When you could get a 25lb bike with front suspension for under a grand the machine shops and custom guys were doomed.

By 2000 you could get a Klein Attitude (Klein ere bought by Trek) with Taiwanese parts branded 'Bontrager' (now owned by Trek) and Rock Shox (now owned by SRAM) for under a grand.

I am sure it is a great bike, but it is not exactly collectable!


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PostPosted: Tue Jan 16, 2007 7:29 pm 
BoTM Winner / retrobike rider
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bordercollie1 wrote:
In 1990 you couldn't get a 'good' ready to race mountain bike, that's why all the machine shops and custom builders sprung up.


Not too sure I agree with this comment, there were class race ready bikes from Marin (Eldridge Grade upwards), Specialized (Rockhopper upwards), Orange, Trek (7000 upwards) in 1990 not to mention several others...the UK race scene was made up of exactly these bikes...sure, the custom machines were dreamy, but not alot of people could afford them...custom builders cropped up because there were those people out there who wanted something made for them...

Maybe I'm just jealous I didn't have one eh... :roll:


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 Post subject:
PostPosted: Tue Jan 16, 2007 7:35 pm 
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Must admit I agree with Rich...
1993 Orange Clockwork XT (DX was cheaper still and only 1/2lb heavier), £935 from stif, 25lbs (or there abouts).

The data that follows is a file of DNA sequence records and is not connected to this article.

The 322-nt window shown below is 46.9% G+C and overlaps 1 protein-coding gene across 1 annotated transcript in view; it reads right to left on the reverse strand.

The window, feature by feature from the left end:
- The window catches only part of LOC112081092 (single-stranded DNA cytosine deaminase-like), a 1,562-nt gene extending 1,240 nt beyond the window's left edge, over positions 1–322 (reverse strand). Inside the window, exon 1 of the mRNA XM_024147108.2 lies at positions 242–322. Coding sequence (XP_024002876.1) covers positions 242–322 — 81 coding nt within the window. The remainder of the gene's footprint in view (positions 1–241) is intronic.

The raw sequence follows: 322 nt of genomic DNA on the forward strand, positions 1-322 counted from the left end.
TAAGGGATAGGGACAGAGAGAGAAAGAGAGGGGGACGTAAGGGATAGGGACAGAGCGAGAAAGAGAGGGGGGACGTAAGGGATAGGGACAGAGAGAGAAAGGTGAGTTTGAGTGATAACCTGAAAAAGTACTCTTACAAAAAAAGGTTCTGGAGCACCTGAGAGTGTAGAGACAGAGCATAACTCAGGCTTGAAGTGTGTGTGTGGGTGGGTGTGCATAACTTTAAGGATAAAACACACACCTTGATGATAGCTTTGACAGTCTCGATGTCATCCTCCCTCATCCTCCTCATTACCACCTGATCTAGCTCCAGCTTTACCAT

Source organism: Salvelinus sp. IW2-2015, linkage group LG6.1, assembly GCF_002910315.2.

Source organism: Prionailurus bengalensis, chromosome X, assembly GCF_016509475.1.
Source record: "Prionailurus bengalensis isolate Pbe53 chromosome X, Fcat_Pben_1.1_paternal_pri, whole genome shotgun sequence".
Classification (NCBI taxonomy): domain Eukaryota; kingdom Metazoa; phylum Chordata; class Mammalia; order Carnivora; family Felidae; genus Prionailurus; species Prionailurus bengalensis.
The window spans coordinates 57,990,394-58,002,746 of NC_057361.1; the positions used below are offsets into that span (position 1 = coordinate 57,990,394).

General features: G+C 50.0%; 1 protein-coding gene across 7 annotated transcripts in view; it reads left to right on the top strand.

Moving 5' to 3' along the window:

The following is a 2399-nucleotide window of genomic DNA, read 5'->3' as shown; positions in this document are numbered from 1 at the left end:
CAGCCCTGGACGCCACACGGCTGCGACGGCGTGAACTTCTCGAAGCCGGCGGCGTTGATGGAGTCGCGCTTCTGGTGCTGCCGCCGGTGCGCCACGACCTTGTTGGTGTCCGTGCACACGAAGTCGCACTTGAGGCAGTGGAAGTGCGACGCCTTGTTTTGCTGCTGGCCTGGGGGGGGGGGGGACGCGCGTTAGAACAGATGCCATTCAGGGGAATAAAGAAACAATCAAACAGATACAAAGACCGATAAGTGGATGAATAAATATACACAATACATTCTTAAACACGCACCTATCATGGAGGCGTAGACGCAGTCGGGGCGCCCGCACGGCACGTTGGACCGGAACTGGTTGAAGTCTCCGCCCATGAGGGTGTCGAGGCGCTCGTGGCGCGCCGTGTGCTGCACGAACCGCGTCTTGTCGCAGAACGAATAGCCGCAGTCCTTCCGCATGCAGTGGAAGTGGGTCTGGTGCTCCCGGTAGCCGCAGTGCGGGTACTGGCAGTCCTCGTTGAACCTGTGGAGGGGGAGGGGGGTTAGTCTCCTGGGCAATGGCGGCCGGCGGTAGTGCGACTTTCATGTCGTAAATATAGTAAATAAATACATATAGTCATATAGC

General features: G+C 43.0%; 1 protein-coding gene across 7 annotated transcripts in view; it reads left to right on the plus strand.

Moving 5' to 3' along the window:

If you cant win races on that a new bike 'aint gonna help! :lol:

Seriously though, anything more expensive will only be a variation on the theme.


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 Post subject:
PostPosted: Tue Jan 16, 2007 7:41 pm 
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Joined: Fri Apr 28, 2006 8:42 pm
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Quote:
In 1990 you couldn't get a 'good' ready to race mountain bike, that's why all the machine shops and custom builders sprung up.



I'm not sure that's entirely true - A Fisher Competition or Procaliber, Stumpjumper Comp, closer to home a Pace, or even one of the Raleigh USAs that John Tomac seemed to do "OK" on were perfectly adequate for racing out of the box. Bling doesn't win races, cyclists do.

I think people are far more likely to consider as retro the bikes that they were just a bit too young to get their mitts on, the bikes older brothers had or that were just way out of your price range when you were busily saving away. For me that's 1986-88 so my retro dream rides include a Tushingham B-52, a high end Muddy Fox (Monarch), a Roberts painted as a Peugeot as ridden by Baker and Gould, and a U-braked Fisher Competition (the hours I spent stroking that thing in the Brighton Bike UK store). When my daydreams turn to the road it's a Raleigh Team Professional.

The first mountain mass-produced mountain bikes enabled a lot of people to get out there and do something that hadn't been done before (or only extremely rarely). I remember the shock on people's faces when they saw a mountain biker heading along the South Downs way. I lugged (no pun intended) the thing up Helvelyn just so I could ride it around on the table top and truly say I'd been "mountain" biking. After the hurricane in 1987 I could get places that land rovers couldn't reach. All of this was new and amazing.

So, in a rather long-winded way, my vote goes for pre-1990.